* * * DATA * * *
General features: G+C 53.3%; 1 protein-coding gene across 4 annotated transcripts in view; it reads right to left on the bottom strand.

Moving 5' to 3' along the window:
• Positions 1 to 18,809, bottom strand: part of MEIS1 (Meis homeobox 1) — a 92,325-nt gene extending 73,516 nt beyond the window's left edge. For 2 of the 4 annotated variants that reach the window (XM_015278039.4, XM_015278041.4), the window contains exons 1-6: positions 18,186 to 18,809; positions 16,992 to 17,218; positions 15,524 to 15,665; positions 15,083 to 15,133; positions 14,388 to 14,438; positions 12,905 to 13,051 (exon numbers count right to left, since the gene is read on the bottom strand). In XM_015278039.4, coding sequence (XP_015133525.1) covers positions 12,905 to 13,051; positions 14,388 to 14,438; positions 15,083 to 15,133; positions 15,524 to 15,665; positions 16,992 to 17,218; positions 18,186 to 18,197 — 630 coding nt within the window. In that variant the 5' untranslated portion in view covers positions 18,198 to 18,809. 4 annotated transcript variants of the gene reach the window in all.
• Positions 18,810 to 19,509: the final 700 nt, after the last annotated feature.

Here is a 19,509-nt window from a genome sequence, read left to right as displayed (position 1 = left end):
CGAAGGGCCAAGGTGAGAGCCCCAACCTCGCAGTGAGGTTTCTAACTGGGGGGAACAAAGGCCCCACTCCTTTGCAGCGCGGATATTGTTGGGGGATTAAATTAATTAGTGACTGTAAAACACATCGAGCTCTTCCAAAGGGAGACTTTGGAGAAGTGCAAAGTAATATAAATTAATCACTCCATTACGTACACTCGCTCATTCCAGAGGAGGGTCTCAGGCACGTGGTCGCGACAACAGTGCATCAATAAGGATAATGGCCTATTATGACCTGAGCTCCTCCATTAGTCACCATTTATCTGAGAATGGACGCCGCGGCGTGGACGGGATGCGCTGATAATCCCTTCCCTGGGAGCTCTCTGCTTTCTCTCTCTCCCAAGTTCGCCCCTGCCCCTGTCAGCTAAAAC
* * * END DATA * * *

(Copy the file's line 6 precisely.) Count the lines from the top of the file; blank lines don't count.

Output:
CGAAGGGCCAAGGTGAGAGCCCCAACCTCGCAGTGAGGTTTCTAACTGGGGGGAACAAAGGCCCCACTCCTTTGCAGCGCGGATATTGTTGGGGGATTAAATTAATTAGTGACTGTAAAACACATCGAGCTCTTCCAAAGGGAGACTTTGGAGAAGTGCAAAGTAATATAAATTAATCACTCCATTACGTACACTCGCTCATTCCAGAGGAGGGTCTCAGGCACGTGGTCGCGACAACAGTGCATCAATAAGGATAATGGCCTATTATGACCTGAGCTCCTCCATTAGTCACCATTTATCTGAGAATGGACGCCGCGGCGTGGACGGGATGCGCTGATAATCCCTTCCCTGGGAGCTCTCTGCTTTCTCTCTCTCCCAAGTTCGCCCCTGCCCCTGTCAGCTAAAAC